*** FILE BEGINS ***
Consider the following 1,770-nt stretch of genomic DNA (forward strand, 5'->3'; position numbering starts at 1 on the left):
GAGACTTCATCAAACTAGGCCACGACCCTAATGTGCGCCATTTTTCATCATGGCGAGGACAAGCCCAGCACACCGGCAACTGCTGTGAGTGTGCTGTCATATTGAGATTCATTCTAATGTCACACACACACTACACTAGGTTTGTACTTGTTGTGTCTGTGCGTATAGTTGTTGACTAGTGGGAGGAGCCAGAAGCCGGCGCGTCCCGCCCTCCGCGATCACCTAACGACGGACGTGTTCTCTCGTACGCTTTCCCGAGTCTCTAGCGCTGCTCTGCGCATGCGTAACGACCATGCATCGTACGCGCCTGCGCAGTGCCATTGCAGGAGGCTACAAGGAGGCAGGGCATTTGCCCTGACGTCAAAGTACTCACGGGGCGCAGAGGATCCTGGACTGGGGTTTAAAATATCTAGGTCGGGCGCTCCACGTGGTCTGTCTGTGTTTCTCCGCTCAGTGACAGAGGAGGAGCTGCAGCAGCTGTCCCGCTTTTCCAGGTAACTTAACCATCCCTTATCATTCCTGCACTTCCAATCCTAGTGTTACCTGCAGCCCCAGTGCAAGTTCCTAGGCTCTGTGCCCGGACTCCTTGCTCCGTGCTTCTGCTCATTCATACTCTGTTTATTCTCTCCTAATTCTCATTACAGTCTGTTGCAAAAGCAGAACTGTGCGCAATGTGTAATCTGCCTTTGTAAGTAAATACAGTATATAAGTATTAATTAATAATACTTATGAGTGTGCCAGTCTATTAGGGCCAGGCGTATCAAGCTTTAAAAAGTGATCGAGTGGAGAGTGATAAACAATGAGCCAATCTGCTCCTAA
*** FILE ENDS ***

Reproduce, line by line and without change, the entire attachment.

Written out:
Consider the following 1,770-nt stretch of genomic DNA (forward strand, 5'->3'; position numbering starts at 1 on the left):
GAGACTTCATCAAACTAGGCCACGACCCTAATGTGCGCCATTTTTCATCATGGCGAGGACAAGCCCAGCACACCGGCAACTGCTGTGAGTGTGCTGTCATATTGAGATTCATTCTAATGTCACACACACACTACACTAGGTTTGTACTTGTTGTGTCTGTGCGTATAGTTGTTGACTAGTGGGAGGAGCCAGAAGCCGGCGCGTCCCGCCCTCCGCGATCACCTAACGACGGACGTGTTCTCTCGTACGCTTTCCCGAGTCTCTAGCGCTGCTCTGCGCATGCGTAACGACCATGCATCGTACGCGCCTGCGCAGTGCCATTGCAGGAGGCTACAAGGAGGCAGGGCATTTGCCCTGACGTCAAAGTACTCACGGGGCGCAGAGGATCCTGGACTGGGGTTTAAAATATCTAGGTCGGGCGCTCCACGTGGTCTGTCTGTGTTTCTCCGCTCAGTGACAGAGGAGGAGCTGCAGCAGCTGTCCCGCTTTTCCAGGTAACTTAACCATCCCTTATCATTCCTGCACTTCCAATCCTAGTGTTACCTGCAGCCCCAGTGCAAGTTCCTAGGCTCTGTGCCCGGACTCCTTGCTCCGTGCTTCTGCTCATTCATACTCTGTTTATTCTCTCCTAATTCTCATTACAGTCTGTTGCAAAAGCAGAACTGTGCGCAATGTGTAATCTGCCTTTGTAAGTAAATACAGTATATAAGTATTAATTAATAATACTTATGAGTGTGCCAGTCTATTAGGGCCAGGCGTATCAAGCTTTAAAAAGTGATCGAGTGGAGAGTGATAAACAATGAGCCAATCTGCTCCTAA